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Yes, you can

On a day when one person died in a protest against water cuts outside the civic headquarters, a Mira Road building shows how rainwater harvesting and small changes in usage patterns can help you beat the water crisis, reports Soubhik Mitra.

mumbai Updated: Dec 04, 2009 01:04 IST
Soubhik Mitra

Every time Mira Road resident Ramesh Iyer washes his car or waters the building garden, passersby from the neighbourhood give him envious looks.

The 15 per cent water cut, courtesy the poor monsoon, has made little difference to Punarvasan Housing Society, where Iyer stays. That’s because Iyer — inspired by An Inconvenient Truth, the 2006 documentary made by former US Vice-President Al Gore on climate change — convinced Punarvasan’s residents to install a rainwater harvesting facility in the building.

While the rest of the city struggles to cope with a reduced supply, Punarvasan’s residents go about their lives without any disruption. No wonder Iyer says the neighbourhood is “quietly jealous” of his building.

Fifty-six of the 100-odd families staying at Shristi Complex, of which Punarvasan is a part, made a few small changes in the way they use water.

To begin with, every flat replaced conventional flush tanks (12 litres) with small ones (3 litres). This helped save several hundred litres every day.

Then, every household contributed just over Rs 3,000 to install a rainwater harvesting facility in the backyard and another Rs 700 to get a parallel connection in the washrooms from the rainwater tank.

The benefits are visible. Despite the bad monsoon, residents get 14,000 litres every day from the rainwater captured in the ring well. This is equivalent to the Mira Bhayander Municipal Corporation supply to the building.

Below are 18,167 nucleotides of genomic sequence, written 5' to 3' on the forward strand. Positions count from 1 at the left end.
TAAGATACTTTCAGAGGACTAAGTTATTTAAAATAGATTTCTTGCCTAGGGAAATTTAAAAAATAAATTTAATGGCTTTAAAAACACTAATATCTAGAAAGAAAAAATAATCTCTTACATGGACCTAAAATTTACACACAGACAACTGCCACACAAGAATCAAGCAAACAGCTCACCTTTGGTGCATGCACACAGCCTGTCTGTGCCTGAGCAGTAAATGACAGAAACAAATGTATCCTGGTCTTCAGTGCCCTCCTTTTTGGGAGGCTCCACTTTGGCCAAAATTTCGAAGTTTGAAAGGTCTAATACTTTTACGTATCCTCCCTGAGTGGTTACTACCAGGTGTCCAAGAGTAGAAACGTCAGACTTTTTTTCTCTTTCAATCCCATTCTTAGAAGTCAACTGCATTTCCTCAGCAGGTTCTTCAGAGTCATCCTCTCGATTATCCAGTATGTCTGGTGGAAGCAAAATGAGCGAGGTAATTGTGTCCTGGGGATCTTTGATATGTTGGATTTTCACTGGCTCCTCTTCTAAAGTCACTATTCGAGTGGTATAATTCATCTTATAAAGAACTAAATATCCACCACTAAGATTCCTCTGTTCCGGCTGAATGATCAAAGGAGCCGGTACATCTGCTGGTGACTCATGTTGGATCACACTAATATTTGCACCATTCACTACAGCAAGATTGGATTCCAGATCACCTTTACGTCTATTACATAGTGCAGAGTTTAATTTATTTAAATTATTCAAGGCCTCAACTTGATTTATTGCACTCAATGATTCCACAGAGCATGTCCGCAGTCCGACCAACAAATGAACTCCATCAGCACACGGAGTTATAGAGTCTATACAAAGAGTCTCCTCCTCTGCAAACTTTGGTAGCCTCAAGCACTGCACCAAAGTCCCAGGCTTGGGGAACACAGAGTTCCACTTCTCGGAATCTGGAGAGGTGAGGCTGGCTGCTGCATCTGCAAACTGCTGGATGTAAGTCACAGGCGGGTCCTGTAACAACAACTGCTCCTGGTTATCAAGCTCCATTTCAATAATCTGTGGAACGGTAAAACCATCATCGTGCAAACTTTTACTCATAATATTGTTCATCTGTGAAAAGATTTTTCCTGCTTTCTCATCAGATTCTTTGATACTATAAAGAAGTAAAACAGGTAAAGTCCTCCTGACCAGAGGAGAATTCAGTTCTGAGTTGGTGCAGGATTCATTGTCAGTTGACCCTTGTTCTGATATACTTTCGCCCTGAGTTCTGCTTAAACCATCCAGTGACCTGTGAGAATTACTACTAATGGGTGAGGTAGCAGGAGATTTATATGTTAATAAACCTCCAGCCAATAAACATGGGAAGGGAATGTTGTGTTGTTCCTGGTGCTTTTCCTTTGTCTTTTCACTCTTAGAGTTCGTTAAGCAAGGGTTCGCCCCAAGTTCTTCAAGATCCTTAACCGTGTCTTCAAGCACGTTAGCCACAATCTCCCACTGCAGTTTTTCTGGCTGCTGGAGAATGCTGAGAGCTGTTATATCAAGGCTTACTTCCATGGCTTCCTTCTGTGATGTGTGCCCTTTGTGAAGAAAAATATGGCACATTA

“We have learnt not to flush away drinking water,” said Iyer, the former secretary of the building.

As a result, the 45-minute supply of water from the civic body is more than enough for residents’ daily chores.

The building uses rainwater reserves for cleaning, gardening and other such purposes. Contrary to common belief, water pumped up from the soil is not dirty. It used to be slightly muddy for a few months after the facility was installed, but has over the months become clear.

“An Inconvenient Truth teaches you how simple efforts [like rainwater harvesting] can save our children’s future,” said Iyer. “We have to understand that global warming is not as distant as it appears.”

Punarvasan is not an exception. Other Mumbaiites are adopting water conservation methods. Over a dozen housing societies have hired the services of Sunlight Consultancy, for instance, this year to get a rainwater harvesting facility.

“People are getting increasingly aware about an alternative water reserve,” said Ajay Kale, who runs the company.